Author’s note: by posting this, I am fully aware that I am not presenting a solution and I recognize the logical argument of studying different writers throughout history and with that comes their viewpoints, however sexist they may be.
Now onto what is making my blood boil.
Today, I sit in my English class, a class taught by a man. We are studying late 17th century through mid-19th century literature. This week has been focused on Alexander Pope. As a woman, I am conflicted. Pope’s writing style is beautiful and rhythmic and his form has such purpose backing up the content of his writing. However, he is one of the believers in the “Great Chain of Being,” and as we learned today in lecture… women are usually placed under men in this great chain. We have less capacity for reason than men, but more than animals. Pope struggled to place “us” in this neat and tidy ranking system, which is what his “Epistle 2: To a Lady” is basically about.
Another reiteration of this disclaimer: I recognize that he is a writer of his time. He simply reflects the thoughts about women in this age, and I get it. I am fine with that – because why waste my energy on changing past views when there are so many problems with the one’s of today?
However, what got to me today was, as I sat in the middle of the classroom, looking at the demographics of this prerequisite English major course, I was surrounded by mostly women. I am positive there are less than 10 men in my class, but I’ll up it to 15 to be generous. There are 100 seats in this class, and the majority of those seats are taken by people of my own gender. Statistically speaking, roughly 70% of people in the English major are females as of 2010 according to NPR.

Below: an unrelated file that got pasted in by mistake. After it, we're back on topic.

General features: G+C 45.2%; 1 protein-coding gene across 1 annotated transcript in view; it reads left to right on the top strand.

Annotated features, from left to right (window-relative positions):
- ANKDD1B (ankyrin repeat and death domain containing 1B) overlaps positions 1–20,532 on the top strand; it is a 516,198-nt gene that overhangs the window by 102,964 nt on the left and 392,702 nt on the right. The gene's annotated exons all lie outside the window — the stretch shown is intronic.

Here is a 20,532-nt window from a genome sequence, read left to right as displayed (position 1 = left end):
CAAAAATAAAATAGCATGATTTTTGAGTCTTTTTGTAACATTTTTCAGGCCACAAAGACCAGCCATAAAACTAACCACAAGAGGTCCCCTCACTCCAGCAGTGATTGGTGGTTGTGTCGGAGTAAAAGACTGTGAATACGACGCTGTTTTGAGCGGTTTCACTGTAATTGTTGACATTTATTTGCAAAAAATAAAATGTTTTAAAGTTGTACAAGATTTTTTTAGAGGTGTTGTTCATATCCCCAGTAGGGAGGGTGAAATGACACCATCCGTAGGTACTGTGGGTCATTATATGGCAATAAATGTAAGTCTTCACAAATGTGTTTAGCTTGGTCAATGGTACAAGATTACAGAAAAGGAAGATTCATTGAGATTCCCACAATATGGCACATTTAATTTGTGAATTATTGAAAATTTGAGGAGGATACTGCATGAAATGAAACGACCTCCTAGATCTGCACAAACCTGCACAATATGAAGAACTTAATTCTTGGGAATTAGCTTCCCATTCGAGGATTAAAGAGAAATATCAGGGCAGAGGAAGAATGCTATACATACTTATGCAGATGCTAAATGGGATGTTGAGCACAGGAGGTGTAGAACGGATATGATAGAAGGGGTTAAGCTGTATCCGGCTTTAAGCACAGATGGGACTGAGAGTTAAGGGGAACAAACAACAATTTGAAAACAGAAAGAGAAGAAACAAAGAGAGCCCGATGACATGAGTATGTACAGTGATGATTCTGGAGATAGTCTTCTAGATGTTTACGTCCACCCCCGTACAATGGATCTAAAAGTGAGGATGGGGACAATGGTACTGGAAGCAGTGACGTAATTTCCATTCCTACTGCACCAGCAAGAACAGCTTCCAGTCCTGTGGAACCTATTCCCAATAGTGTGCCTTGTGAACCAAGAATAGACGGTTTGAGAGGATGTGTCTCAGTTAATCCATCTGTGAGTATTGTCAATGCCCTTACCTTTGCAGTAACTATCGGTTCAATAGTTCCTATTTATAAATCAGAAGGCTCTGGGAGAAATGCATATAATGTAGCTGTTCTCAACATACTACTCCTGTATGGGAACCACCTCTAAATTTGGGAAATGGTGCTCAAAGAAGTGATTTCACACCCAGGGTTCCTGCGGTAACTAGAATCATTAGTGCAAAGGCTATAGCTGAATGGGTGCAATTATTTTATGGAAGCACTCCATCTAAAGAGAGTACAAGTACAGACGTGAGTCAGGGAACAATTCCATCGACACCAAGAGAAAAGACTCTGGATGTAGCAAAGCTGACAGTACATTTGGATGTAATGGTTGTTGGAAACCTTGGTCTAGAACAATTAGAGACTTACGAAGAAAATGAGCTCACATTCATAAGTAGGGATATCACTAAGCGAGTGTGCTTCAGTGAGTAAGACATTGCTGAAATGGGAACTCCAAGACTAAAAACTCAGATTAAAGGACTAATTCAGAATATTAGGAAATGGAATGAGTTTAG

So there I am, sitting in a class surrounded by people like me, being taught by a man the, frankly, sexist views of the past “greats” of English literature. Just as Alexander Pope struggled to place women in the Great Chain of Being, I struggle to comprehend how I am just supposed to sit there and take all of this horribly frustrating judgments on women just because some really great writer thought them. I am frustrated and confused. Am I even allowed to be angry? Is this a problem to anyone else, or am I just hypersensitive?
In today’s culture of “political correctness,” I struggle with being comfortable voicing my opinions out of the fear of being dubbed too “PC” (politically correct) or an “SJW” (social justice warrior). Am I just making this a big deal? Or is my observation a valid concern in my field of study?
In this lack of conclusion, I leave you with a request. Pay closer attention to who you are surrounded by in class, who holds a position of power… and what that means for academia in the times to follow.
Featured image: Cartoon by Jon Dorn (10-4-12)